Young Augusten Burroughs absorbs experiences that could make for a shocking memoir: the son of an alcoholic father and an unstable mother, he's handed off to his mother's therapist, Dr. Finch, and spends his adolescent years as a member of Finch's bizarre extended family.
Martin Freeman plays Chris, a frustrated TV producer who is forced to leave his unreliable flatmate Bob played by Velibor Topic in charge of showing a series of real estate agents around ... See full summary »
Former British pop star Gary Shaller is at a crossroads in his life: his job in New York City is going nowhere, his American wife, Dora, drives him crazy, and he passed his thirtieth birthday four years ago. Add to that his best friend Paul seems to become more successful every time he breathes. Gary is feeling depressed and dejected... until he meets Anna. She's glamorous and smart; she's seductive and witty. Best of all, she's crazy about Gary. Anna is the girl of Gary's dreams...literally. And that's the problem. Gary can only see Anna in his dream life, so he's got to find a way to carry on the most satisfying relationship of his life, in his dreams. His quest for lucid dreaming techniques introduces Gary to some crazy characters who ultimately give him a new perspective on life. Written by
[Paul and Gary are hiding in Terry's apartment]
I know you're here, Paul. The doorman told me you just came in. Come out and I won't be mad.
[sits up on the couch]
Did you or did you not fuck a lumberjack by the name of Randy?
That's none of your business.
Is that a yes?
I'm not answering that.
Oh, for fuck's -- well, all right, well -- What, does he go to the gym alll the time, does he?
[picks up a vase of flowers]
[smashes the vase]
I'm gonna rape you!
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Making a movie about dreams or dreaming is tough, and it shows in this one. The difficulty with dreams in any bit of fiction is that they can't be held accountable; that is, by definition, there isn't any kind of direct correspondence between dream occurrences and narrative significance. A dream (singular) here and there can enrich a narrative with symbolism, causality, subconscious, but when the dream becomes plural then almost universally a story starts to break down. Having gritted my teeth through movies like Waking Life and The Cell, to name a few, I've come to associate "dream" with "lazy" in cinema.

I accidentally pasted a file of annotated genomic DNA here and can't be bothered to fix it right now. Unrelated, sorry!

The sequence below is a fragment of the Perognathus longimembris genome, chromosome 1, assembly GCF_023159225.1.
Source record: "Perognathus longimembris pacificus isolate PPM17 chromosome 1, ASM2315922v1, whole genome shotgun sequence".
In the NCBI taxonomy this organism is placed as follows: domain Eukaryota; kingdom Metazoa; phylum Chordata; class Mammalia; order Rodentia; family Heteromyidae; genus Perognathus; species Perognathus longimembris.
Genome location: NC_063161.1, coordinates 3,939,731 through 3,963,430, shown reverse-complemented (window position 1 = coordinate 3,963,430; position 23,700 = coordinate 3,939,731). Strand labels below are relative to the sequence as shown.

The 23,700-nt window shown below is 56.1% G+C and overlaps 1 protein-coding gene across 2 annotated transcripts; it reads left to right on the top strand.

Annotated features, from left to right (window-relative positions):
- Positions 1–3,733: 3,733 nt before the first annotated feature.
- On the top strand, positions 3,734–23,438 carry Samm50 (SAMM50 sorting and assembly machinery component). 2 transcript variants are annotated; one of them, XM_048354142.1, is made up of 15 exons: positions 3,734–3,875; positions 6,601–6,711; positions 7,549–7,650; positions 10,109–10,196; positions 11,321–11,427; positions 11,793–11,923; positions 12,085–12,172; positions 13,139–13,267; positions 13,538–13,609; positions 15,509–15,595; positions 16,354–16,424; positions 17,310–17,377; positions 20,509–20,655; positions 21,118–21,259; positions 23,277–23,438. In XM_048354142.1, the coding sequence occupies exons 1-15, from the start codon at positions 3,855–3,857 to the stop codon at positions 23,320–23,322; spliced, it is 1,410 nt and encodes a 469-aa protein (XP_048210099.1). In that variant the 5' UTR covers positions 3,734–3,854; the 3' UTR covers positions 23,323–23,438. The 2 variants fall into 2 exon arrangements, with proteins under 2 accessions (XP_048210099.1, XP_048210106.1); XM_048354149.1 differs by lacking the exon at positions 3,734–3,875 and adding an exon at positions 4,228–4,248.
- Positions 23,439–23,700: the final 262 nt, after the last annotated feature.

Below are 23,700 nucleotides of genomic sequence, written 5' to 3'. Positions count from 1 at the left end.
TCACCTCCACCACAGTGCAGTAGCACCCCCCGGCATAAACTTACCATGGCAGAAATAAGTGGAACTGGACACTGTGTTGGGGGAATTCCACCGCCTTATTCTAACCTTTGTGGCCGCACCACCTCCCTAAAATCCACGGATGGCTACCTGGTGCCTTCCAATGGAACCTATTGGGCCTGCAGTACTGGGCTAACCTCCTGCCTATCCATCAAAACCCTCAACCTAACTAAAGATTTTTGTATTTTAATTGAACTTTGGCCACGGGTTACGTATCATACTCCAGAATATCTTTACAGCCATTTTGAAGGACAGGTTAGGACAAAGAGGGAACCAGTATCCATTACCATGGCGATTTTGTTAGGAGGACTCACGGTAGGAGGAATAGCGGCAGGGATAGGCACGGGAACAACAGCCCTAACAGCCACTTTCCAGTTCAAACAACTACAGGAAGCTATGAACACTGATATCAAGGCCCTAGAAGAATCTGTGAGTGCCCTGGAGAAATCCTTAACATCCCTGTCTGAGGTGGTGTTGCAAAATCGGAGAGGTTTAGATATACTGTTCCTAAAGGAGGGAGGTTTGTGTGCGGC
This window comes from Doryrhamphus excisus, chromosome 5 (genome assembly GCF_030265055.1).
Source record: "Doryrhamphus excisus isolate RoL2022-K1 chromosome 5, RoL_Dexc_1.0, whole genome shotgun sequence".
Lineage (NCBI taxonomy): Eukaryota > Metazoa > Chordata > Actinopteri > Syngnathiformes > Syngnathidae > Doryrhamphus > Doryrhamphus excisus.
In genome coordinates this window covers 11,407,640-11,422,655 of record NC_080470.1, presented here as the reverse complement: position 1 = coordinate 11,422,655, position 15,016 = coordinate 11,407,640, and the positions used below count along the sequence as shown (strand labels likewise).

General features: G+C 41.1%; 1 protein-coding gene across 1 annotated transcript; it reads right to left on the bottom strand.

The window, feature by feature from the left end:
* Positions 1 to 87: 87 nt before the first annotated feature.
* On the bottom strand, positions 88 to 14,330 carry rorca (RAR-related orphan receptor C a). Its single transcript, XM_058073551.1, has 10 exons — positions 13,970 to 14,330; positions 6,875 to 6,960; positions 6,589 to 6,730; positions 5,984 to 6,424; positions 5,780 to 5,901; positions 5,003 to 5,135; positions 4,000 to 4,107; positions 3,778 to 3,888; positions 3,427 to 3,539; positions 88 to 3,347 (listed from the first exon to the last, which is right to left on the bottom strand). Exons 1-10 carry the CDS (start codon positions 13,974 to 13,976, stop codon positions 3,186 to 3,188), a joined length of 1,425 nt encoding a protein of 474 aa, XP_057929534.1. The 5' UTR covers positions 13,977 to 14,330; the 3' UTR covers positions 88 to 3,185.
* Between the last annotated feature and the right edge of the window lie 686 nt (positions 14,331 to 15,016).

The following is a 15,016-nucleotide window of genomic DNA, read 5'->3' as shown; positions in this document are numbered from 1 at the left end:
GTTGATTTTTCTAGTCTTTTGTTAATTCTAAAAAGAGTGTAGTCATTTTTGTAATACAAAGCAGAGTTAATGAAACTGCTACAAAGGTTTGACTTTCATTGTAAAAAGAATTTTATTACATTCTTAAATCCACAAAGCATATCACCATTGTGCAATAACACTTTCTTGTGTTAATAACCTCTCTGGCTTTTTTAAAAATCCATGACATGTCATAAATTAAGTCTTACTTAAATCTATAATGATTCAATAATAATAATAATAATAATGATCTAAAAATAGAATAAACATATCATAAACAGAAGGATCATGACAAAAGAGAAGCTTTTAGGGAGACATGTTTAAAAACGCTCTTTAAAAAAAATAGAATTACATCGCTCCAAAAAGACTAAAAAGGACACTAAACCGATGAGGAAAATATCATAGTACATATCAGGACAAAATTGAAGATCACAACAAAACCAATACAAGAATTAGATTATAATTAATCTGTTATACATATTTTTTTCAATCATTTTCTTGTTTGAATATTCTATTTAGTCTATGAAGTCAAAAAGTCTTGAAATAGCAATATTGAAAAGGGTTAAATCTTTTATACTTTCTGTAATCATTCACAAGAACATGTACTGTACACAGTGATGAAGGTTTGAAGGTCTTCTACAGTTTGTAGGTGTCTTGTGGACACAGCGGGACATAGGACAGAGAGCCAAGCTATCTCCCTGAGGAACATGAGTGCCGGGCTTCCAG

That being said, I had to see what Simon Pegg and Martin Freeman would do in a movie together. And the bottom line is, due to these two guys, the movie is worth a watch. Don't may more than $4 to see it.
What you get really is a movie without consequences. You have Martin Freeman obsessed with a dream character. OK, kind of interesting, but there's not enough dimension to his girlfriend (Paltrow), who just seems like a nag, or his friend/former bandmate (Pegg), who, granted, is extremely funny but ultimately without Pathos, to really make his dream obsession a truly engrossing psychological/sociological study.
And again, what happens here is that the dream sequences, and even the obsession with them, because of the, by definition, incommensurable quality of dreams, their inability to be authentically expressed through proxy (language, film, journals, etc.), leave us as audience members bereft of any feeling of causality, arc, or direction.
Also, as a sidenote, the pseudo-documentary format that the film opens with and halfheartedly maintains is confusing and ultimately misdirecting. It ends up looking like the mistake of a novice director.
Martin Freeman performs his lines well, Pegg is funny, DeVito is a pleasing eccentric, and Paltrow isn't as annoying as she usually is (however Cruz is somewhat intolerable), so the movie is worth seeing once, if you've got nothing better to do.
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